Q&A with Oliver Rollins, author of Conviction

Interviewed by Larry Au on February 22, 2023 for the Spring 2023 SKAT Newsletter

Book Cover. Image Source: Stanford University Press.

Oliver Rollins is an Assistant Professor in the Department of American Ethnic Studies at the University of Washington. He is the author of Conviction: The Making and Unmaking of the Violent Brain (Stanford, 2021). He received his Ph.D. in Sociology from the University of California, San Francisco

Q: I read in the preface that you once considered entering medicine, and after completing your Bachelor’s, you went on to pursue a MA in Pan-African Studies, before completing your PhD in Sociology. Could you talk about how you first become interested in studying the neuroscience of violence?

A: Like a lot of us, I accidentally became a sociologist. I didn’t have plans to go do a PhD, and definitely not in Sociology. I started off in Biology. Toward the end of my undergraduate career, I had no desire to go to med school. Instead, I got interested in Black Studies and that’s what helped me think much more like a social scientist and raise questions about what I was studying in Biology. I ended up going to the University of Louisville, doing my MA in Pan-African Studies, and it just so happened that my mentors there were sociologists and so they were like, “Well, you know, if you want to really take these questions about race and health to a level, think about Sociology”. And so, I went to UCSF to work with Howard Pinderhughes to study violence as a health problem.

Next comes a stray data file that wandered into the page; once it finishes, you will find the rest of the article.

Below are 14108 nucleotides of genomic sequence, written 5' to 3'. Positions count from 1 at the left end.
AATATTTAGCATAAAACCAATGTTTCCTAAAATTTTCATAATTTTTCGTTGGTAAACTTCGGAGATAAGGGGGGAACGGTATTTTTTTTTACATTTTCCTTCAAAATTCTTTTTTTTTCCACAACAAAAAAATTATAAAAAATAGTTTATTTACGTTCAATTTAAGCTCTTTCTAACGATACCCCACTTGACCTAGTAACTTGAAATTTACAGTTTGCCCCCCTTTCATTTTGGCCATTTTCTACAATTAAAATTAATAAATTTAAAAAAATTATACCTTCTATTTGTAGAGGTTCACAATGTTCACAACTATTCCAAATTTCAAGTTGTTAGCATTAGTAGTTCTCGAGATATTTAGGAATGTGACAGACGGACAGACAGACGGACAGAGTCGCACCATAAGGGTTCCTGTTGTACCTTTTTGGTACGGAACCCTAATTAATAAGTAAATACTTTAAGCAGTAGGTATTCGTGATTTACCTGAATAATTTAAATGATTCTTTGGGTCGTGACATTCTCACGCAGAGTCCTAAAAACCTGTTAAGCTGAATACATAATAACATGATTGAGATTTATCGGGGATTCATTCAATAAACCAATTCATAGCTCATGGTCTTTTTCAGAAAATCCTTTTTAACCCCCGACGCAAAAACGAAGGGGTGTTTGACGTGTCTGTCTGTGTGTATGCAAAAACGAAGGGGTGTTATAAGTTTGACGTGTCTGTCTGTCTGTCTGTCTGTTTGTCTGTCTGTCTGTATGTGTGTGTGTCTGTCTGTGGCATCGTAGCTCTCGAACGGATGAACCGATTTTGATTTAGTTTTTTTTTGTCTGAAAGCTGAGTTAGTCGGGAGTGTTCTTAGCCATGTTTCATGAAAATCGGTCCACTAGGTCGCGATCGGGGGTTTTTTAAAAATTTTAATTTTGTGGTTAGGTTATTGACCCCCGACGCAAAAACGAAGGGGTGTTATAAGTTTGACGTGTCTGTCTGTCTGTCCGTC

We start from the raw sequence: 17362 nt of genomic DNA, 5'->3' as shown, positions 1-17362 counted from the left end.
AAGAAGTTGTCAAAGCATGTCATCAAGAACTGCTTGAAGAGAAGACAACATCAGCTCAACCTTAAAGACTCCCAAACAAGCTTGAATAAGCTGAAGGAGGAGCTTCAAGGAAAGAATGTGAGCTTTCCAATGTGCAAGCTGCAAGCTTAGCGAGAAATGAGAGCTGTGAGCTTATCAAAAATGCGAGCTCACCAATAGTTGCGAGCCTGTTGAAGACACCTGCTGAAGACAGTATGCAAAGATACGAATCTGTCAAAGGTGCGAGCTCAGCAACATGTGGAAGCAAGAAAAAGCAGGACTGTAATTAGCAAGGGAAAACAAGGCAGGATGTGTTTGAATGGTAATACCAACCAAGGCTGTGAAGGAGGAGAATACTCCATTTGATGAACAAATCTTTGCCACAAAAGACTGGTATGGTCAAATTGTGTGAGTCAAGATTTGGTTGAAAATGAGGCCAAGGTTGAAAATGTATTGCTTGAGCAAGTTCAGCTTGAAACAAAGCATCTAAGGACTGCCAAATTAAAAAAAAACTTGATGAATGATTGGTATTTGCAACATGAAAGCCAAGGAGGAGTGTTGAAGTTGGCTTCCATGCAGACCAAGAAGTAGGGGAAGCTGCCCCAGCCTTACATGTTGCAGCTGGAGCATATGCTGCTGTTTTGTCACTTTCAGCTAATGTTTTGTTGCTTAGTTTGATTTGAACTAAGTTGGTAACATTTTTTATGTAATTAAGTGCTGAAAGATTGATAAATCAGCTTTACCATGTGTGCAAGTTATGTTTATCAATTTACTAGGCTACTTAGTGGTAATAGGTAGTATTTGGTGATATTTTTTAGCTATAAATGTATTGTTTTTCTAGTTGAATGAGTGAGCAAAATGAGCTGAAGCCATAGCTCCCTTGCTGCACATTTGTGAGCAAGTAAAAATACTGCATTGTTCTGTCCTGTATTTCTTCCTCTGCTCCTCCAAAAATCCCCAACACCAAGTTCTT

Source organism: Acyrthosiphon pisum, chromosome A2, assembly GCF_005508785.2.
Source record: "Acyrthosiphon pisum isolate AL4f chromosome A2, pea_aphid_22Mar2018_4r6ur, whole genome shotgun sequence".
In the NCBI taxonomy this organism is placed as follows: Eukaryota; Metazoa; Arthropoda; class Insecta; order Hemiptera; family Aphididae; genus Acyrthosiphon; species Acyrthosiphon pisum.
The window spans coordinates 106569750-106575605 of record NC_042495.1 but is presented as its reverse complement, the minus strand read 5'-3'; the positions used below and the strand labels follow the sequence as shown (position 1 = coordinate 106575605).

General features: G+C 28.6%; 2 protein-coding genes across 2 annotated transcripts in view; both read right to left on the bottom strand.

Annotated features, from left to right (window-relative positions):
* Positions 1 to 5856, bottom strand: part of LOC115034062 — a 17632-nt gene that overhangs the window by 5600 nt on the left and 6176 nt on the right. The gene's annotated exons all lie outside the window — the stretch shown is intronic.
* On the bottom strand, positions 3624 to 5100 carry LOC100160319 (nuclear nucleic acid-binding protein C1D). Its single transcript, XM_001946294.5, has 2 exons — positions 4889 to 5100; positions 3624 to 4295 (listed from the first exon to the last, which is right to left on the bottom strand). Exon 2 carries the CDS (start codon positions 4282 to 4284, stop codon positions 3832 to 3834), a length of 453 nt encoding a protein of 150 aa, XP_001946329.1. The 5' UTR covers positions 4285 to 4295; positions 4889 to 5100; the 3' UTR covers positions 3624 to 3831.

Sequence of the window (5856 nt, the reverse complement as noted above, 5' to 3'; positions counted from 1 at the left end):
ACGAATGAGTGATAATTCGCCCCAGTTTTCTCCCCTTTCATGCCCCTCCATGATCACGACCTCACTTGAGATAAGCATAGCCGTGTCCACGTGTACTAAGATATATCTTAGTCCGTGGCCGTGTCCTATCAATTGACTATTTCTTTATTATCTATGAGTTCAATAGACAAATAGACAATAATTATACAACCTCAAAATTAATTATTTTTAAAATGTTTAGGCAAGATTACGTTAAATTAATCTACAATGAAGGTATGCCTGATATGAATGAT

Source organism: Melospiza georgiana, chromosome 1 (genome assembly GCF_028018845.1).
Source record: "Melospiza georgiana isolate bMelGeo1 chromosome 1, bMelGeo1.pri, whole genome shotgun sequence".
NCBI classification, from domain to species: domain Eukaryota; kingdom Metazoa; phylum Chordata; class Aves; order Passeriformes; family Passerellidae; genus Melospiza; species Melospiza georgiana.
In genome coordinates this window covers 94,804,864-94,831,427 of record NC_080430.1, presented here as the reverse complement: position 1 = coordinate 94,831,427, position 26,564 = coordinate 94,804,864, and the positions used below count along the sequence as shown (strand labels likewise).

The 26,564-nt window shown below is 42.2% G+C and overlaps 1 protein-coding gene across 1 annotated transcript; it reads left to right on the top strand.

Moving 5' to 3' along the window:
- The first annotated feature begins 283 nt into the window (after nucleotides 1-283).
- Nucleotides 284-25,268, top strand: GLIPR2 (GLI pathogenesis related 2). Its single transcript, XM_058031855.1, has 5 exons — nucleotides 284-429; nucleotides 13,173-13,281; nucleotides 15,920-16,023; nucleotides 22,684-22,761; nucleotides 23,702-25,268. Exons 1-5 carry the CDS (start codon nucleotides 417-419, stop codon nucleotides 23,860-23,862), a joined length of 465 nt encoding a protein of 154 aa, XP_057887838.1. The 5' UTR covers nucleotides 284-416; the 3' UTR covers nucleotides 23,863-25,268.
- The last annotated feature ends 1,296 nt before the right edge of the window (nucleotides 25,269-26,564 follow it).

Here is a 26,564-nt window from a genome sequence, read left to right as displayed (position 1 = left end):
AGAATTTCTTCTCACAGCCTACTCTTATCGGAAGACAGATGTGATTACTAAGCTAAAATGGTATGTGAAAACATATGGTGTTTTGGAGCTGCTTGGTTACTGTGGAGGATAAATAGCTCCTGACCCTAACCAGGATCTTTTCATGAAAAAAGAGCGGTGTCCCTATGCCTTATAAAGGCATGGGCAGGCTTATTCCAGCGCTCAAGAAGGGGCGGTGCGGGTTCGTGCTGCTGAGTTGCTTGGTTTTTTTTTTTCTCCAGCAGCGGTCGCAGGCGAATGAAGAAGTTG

While I was at UCSF, I was also taking classes with Janet Shim and Adele Clark, which forced me to come back to this question of science. They were the first people to introduce me to the idea that you could raise questions about science, its relationship with the social, and the social implications of the making and dissemination of scientific knowledge. From that point, I ended up changing my research direction. I had already finished qualifying exams and was getting ready to work on a dissertation about violence prevention. I went to Howard and said, “I changed my mind,” and he was 100% supportive. Following in the footsteps of folks like Janet Shim and Troy Duster, I wanted to understand how neuroscientists thought about race in their work. Neuro-technologies were booming at that time, in the early to mid-2000s. I ended up interested in exploring the way neuroscientists studied violence with biomedical models, because I thought such research had to wrestling with the question of race; although that was not the case exactly. That was the original dissertation. It slightly changed with the book, however, where I placed emphasis not just on the complexities of race in the science, but the way this science tried to deal with continued critiques of the biology of violence, and especially how today’s neuroscientists of violence understand the “social” in the conceptualization, making, and potential application of the “violent brain” model.